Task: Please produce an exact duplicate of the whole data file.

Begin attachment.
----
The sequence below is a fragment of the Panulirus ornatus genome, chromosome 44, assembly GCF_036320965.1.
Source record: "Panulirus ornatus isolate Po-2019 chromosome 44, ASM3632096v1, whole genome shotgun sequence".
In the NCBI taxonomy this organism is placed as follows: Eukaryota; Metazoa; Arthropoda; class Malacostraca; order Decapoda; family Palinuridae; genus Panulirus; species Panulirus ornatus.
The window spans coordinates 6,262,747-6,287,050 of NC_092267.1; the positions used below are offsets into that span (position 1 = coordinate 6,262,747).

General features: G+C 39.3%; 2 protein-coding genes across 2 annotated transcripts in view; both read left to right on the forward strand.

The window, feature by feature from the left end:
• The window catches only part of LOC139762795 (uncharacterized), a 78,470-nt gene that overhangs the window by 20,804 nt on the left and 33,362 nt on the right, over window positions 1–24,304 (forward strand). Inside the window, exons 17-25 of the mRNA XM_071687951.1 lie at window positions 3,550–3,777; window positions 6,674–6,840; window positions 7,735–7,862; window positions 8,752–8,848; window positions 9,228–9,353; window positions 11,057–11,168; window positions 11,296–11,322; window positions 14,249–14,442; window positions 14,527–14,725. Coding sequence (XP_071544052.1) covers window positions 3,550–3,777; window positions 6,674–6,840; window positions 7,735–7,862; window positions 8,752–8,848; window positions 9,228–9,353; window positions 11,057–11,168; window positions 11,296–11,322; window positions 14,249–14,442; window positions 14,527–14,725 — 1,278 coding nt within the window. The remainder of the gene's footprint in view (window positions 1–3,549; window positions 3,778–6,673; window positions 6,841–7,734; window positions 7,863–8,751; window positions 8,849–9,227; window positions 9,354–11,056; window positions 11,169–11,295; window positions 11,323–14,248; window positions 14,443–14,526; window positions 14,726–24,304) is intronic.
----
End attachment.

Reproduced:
The sequence below is a fragment of the Panulirus ornatus genome, chromosome 44, assembly GCF_036320965.1.
Source record: "Panulirus ornatus isolate Po-2019 chromosome 44, ASM3632096v1, whole genome shotgun sequence".
In the NCBI taxonomy this organism is placed as follows: Eukaryota; Metazoa; Arthropoda; class Malacostraca; order Decapoda; family Palinuridae; genus Panulirus; species Panulirus ornatus.
The window spans coordinates 6,262,747-6,287,050 of NC_092267.1; the positions used below are offsets into that span (position 1 = coordinate 6,262,747).

General features: G+C 39.3%; 2 protein-coding genes across 2 annotated transcripts in view; both read left to right on the forward strand.

The window, feature by feature from the left end:
• The window catches only part of LOC139762795 (uncharacterized), a 78,470-nt gene that overhangs the window by 20,804 nt on the left and 33,362 nt on the right, over window positions 1–24,304 (forward strand). Inside the window, exons 17-25 of the mRNA XM_071687951.1 lie at window positions 3,550–3,777; window positions 6,674–6,840; window positions 7,735–7,862; window positions 8,752–8,848; window positions 9,228–9,353; window positions 11,057–11,168; window positions 11,296–11,322; window positions 14,249–14,442; window positions 14,527–14,725. Coding sequence (XP_071544052.1) covers window positions 3,550–3,777; window positions 6,674–6,840; window positions 7,735–7,862; window positions 8,752–8,848; window positions 9,228–9,353; window positions 11,057–11,168; window positions 11,296–11,322; window positions 14,249–14,442; window positions 14,527–14,725 — 1,278 coding nt within the window. The remainder of the gene's footprint in view (window positions 1–3,549; window positions 3,778–6,673; window positions 6,841–7,734; window positions 7,863–8,751; window positions 8,849–9,227; window positions 9,354–11,056; window positions 11,169–11,295; window positions 11,323–14,248; window positions 14,443–14,526; window positions 14,726–24,304) is intronic.